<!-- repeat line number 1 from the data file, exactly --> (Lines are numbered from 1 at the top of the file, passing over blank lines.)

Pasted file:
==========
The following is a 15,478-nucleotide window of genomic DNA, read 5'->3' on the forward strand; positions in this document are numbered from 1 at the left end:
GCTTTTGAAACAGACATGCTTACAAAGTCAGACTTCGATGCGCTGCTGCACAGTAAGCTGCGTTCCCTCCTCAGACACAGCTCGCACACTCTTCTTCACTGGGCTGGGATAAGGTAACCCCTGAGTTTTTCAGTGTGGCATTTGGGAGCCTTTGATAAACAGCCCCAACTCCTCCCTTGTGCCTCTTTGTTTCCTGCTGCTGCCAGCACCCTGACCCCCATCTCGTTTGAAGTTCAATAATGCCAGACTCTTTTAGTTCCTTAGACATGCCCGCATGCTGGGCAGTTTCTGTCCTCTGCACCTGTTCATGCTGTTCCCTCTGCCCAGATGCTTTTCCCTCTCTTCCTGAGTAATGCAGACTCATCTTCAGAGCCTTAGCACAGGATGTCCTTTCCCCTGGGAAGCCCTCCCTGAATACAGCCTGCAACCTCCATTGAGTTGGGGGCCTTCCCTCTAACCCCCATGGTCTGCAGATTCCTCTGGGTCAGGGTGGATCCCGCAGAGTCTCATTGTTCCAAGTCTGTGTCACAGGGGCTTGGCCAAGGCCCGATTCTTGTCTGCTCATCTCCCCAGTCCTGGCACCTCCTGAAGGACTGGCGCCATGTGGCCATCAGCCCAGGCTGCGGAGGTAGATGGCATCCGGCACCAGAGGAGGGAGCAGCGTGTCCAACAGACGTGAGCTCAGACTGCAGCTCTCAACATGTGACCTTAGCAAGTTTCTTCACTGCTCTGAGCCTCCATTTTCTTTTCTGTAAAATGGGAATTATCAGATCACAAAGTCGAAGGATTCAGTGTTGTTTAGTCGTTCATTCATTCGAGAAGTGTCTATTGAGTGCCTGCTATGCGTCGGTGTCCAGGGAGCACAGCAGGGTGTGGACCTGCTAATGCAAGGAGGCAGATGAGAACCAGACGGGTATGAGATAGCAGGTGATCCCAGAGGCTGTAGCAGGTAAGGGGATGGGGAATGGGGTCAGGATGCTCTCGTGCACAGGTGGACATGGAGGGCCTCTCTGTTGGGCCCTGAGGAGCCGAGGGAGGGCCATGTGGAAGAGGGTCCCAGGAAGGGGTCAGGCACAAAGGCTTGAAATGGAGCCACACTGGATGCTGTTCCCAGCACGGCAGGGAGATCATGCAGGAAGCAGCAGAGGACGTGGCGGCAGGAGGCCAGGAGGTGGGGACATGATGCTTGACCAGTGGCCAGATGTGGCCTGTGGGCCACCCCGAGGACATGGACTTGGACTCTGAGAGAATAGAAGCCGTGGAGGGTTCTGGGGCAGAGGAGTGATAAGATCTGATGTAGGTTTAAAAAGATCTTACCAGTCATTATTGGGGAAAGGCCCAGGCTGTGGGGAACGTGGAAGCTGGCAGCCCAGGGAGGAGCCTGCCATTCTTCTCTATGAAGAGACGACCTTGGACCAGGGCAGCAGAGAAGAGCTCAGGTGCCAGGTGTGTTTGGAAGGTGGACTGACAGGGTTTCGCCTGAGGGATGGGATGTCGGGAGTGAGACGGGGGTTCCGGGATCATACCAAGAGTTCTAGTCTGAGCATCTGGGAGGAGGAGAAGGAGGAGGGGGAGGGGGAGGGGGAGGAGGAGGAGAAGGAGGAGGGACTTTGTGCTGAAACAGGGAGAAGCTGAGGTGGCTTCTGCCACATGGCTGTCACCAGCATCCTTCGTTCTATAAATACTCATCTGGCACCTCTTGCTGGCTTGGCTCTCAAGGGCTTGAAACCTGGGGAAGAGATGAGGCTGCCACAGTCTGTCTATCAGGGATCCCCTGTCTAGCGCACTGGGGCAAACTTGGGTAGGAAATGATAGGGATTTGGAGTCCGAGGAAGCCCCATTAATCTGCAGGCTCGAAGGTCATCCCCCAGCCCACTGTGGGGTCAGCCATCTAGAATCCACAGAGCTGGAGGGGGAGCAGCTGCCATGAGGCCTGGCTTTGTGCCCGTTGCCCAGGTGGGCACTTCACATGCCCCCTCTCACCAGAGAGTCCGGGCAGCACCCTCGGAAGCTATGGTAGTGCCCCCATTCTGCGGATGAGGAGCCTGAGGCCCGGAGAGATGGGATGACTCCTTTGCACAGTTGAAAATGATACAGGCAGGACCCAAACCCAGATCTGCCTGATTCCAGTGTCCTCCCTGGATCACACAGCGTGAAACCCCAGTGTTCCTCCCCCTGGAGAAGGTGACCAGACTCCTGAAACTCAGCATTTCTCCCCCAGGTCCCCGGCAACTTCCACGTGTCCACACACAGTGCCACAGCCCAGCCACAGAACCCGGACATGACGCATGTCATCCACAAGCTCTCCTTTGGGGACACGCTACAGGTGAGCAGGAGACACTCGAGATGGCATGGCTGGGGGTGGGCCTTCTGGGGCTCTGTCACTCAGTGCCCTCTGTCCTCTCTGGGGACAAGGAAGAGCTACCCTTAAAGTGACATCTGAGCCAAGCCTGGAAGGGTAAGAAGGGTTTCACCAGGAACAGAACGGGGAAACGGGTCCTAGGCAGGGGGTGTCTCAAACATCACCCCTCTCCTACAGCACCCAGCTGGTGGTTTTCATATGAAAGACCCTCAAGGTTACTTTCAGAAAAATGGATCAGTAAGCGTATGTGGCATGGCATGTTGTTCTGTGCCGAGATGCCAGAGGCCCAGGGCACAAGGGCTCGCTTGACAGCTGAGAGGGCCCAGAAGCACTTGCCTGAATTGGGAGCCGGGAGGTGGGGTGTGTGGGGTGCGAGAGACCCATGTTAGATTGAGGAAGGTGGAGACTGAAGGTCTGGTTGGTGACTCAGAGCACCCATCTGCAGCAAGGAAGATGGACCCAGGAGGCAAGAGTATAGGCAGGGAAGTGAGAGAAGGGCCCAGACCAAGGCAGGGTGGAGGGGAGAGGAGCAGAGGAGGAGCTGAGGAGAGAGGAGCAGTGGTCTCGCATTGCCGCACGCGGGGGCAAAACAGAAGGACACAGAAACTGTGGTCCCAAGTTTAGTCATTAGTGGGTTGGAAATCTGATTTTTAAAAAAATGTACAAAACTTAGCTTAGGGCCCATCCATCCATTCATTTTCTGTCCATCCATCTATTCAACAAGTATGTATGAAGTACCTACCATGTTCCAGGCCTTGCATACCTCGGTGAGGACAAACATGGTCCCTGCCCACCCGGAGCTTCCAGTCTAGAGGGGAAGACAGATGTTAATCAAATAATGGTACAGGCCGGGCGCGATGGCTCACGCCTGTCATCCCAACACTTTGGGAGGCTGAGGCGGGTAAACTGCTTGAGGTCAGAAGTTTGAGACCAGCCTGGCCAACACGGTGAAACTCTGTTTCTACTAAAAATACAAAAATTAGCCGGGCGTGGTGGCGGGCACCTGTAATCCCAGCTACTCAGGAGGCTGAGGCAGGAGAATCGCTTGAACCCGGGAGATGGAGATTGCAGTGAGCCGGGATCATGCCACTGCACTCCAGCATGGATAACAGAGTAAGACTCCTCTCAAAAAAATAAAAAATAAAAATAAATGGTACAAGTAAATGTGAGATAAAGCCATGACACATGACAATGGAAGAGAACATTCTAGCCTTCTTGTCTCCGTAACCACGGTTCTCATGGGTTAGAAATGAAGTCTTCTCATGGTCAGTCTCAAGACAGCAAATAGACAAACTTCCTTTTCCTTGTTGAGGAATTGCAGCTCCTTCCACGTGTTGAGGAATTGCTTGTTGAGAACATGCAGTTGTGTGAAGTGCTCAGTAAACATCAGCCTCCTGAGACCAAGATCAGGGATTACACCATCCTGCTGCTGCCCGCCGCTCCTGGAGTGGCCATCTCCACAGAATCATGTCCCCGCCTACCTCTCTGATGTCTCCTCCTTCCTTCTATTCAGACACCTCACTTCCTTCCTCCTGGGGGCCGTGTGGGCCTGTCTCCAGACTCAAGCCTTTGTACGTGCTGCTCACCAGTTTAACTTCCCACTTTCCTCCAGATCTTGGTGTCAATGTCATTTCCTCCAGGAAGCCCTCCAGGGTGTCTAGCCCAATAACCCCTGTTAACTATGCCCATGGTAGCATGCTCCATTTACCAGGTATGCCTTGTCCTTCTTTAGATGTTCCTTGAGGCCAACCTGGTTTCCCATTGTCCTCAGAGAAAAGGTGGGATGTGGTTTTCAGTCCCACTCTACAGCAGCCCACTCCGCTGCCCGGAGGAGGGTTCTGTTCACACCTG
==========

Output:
The following is a 15,478-nucleotide window of genomic DNA, read 5'->3' on the forward strand; positions in this document are numbered from 1 at the left end: